Packagecloud is a cloud-based service for distributing software packages to your machines and environments. Packagecloud enables users to store all of the packages required by their organization, regardless of OS or programming language, and repeatedly distribute them to their destination machines.
This enables users to efficiently, reliably, and securely set up and update machines without owning any of the infrastructures typically required to do that.
Check out the Packagecloud free trial to see how easy it is to distribute packages throughout your entire organization. Never worry about the scaling, consistency, or security of your packages again.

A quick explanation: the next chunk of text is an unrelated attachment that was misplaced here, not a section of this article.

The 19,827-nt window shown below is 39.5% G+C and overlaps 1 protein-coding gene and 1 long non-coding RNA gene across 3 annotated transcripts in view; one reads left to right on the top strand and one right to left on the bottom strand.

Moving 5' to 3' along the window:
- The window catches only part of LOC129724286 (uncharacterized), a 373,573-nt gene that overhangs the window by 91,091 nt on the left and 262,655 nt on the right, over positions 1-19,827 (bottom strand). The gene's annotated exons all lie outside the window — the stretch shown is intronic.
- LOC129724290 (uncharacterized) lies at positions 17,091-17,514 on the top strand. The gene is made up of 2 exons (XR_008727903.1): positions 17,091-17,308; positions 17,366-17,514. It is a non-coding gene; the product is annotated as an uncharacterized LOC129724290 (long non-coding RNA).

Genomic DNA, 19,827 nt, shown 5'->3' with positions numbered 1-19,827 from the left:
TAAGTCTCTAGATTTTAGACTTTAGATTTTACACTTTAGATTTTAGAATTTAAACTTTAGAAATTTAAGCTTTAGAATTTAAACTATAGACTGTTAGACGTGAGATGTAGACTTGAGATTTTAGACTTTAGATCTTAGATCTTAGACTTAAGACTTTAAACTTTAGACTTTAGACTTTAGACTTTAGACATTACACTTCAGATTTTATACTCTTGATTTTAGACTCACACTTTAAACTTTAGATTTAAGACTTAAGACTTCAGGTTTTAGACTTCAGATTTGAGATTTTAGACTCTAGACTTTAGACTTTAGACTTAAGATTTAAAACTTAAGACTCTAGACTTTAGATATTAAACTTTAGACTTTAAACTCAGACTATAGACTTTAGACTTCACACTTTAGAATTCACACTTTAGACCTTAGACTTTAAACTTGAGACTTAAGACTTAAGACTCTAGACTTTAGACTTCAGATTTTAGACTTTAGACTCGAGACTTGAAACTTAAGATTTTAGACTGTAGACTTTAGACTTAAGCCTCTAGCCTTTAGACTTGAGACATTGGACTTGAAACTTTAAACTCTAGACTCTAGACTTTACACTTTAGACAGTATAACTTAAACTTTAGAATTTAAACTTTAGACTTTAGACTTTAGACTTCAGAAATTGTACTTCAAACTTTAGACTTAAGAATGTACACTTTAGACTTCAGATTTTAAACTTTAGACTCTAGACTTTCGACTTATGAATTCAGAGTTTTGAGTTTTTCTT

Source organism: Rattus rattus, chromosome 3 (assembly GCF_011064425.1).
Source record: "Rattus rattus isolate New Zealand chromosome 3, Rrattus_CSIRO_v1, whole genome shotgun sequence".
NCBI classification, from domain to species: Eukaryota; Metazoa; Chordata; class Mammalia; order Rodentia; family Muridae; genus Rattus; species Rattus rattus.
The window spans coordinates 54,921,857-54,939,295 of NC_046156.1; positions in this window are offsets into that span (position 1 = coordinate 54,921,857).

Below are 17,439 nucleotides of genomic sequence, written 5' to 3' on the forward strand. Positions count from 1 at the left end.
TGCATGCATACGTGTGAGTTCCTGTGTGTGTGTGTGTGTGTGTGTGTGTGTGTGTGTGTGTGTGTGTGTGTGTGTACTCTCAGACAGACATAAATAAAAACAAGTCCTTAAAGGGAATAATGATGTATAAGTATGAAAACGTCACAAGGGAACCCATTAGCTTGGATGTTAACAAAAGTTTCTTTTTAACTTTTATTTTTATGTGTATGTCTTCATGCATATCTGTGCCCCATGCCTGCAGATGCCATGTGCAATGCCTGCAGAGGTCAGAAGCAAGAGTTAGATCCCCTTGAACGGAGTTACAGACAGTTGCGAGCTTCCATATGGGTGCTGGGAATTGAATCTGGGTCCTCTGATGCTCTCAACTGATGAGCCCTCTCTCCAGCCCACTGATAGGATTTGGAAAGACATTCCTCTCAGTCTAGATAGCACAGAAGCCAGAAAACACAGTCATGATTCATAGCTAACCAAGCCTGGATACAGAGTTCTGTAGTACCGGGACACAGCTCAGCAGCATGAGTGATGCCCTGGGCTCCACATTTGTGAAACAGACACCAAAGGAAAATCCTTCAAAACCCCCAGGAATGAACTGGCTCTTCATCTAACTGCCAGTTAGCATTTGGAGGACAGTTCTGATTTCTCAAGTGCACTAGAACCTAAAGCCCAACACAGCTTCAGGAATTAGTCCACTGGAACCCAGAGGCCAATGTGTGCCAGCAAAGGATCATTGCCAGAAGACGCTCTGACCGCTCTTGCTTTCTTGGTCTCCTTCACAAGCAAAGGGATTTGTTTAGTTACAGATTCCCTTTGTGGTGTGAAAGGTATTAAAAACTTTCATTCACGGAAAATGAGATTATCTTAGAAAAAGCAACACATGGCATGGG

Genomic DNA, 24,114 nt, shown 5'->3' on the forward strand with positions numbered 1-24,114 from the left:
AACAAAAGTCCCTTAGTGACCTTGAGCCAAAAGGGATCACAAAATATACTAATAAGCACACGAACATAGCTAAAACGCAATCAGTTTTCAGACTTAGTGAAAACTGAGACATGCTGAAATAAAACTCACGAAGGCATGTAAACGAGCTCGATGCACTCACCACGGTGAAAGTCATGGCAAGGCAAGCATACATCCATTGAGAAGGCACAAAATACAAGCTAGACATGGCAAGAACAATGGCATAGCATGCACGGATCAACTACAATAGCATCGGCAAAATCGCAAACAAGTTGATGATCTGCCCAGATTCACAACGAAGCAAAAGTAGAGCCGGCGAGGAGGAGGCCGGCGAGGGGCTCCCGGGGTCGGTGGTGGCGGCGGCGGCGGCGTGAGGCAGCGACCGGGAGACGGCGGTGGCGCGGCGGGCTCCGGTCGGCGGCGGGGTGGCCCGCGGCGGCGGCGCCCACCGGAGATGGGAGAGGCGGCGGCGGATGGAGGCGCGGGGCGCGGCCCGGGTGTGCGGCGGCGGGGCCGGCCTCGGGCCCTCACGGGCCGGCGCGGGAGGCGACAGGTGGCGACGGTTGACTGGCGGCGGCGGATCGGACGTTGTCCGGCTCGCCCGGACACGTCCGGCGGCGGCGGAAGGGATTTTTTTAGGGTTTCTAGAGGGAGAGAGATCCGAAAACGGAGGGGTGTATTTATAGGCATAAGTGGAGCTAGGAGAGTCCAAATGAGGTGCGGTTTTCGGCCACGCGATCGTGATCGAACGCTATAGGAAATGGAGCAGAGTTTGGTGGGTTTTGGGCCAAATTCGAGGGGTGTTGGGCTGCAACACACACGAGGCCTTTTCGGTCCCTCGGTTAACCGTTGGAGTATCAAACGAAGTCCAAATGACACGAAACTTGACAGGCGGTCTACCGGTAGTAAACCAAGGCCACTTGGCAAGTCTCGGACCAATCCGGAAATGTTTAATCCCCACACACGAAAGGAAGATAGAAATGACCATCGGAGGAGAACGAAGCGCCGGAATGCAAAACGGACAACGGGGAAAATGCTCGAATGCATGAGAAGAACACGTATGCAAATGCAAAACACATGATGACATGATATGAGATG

Ubuntu for desktops and servers
In the beginning, Ubuntu was intended for convenient desktop usage. With active server software development, users needed an efficient and user-friendly OS like Ubuntu. Ubuntu Foundation decided to create a separate OS for server needs.
Nowadays, most popular operating systems provide different editions for different use cases. Usually, it is for desktops (e.g., your work device) and for servers (a place where applications can be hosted). Ubuntu has also been following this way.
Recommended reading: Which distributions are best for servers?
What are Ubuntu’s editions?
New versions of the distribution release every six months and are supported with security updates every nine months. Also, once every two years, Ubuntu releases LTS (long-term support) version, which offers support for five years. Ubuntu delivers in three editions: Desktop, Server, and Core.